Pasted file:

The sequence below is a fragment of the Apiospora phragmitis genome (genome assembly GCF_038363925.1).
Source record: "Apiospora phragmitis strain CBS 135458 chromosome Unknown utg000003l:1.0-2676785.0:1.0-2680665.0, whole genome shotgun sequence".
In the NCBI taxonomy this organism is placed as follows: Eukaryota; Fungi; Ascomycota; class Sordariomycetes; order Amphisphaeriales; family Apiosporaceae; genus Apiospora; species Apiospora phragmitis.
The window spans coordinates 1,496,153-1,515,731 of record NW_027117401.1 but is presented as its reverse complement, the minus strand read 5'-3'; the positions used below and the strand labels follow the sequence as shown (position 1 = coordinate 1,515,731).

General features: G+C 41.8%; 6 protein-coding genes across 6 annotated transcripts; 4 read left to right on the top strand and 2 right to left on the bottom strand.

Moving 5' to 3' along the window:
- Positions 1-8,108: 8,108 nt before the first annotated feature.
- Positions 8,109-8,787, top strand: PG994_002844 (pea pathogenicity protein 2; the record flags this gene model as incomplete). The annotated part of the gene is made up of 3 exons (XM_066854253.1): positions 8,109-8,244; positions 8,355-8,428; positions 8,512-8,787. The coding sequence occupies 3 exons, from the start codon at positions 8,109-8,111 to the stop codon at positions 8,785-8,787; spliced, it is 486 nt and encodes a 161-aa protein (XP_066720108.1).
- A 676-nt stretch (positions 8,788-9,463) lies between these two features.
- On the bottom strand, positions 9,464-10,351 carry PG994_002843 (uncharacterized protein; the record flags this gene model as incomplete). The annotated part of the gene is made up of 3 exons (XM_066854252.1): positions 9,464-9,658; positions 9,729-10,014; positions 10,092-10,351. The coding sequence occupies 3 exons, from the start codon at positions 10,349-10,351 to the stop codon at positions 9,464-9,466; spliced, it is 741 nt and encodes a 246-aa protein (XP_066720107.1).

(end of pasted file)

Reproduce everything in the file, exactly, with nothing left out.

The sequence below is a fragment of the Apiospora phragmitis genome (genome assembly GCF_038363925.1).
Source record: "Apiospora phragmitis strain CBS 135458 chromosome Unknown utg000003l:1.0-2676785.0:1.0-2680665.0, whole genome shotgun sequence".
In the NCBI taxonomy this organism is placed as follows: Eukaryota; Fungi; Ascomycota; class Sordariomycetes; order Amphisphaeriales; family Apiosporaceae; genus Apiospora; species Apiospora phragmitis.
The window spans coordinates 1,496,153-1,515,731 of record NW_027117401.1 but is presented as its reverse complement, the minus strand read 5'-3'; the positions used below and the strand labels follow the sequence as shown (position 1 = coordinate 1,515,731).

General features: G+C 41.8%; 6 protein-coding genes across 6 annotated transcripts; 4 read left to right on the top strand and 2 right to left on the bottom strand.

Moving 5' to 3' along the window:
- Positions 1-8,108: 8,108 nt before the first annotated feature.
- Positions 8,109-8,787, top strand: PG994_002844 (pea pathogenicity protein 2; the record flags this gene model as incomplete). The annotated part of the gene is made up of 3 exons (XM_066854253.1): positions 8,109-8,244; positions 8,355-8,428; positions 8,512-8,787. The coding sequence occupies 3 exons, from the start codon at positions 8,109-8,111 to the stop codon at positions 8,785-8,787; spliced, it is 486 nt and encodes a 161-aa protein (XP_066720108.1).
- A 676-nt stretch (positions 8,788-9,463) lies between these two features.
- On the bottom strand, positions 9,464-10,351 carry PG994_002843 (uncharacterized protein; the record flags this gene model as incomplete). The annotated part of the gene is made up of 3 exons (XM_066854252.1): positions 9,464-9,658; positions 9,729-10,014; positions 10,092-10,351. The coding sequence occupies 3 exons, from the start codon at positions 10,349-10,351 to the stop codon at positions 9,464-9,466; spliced, it is 741 nt and encodes a 246-aa protein (XP_066720107.1).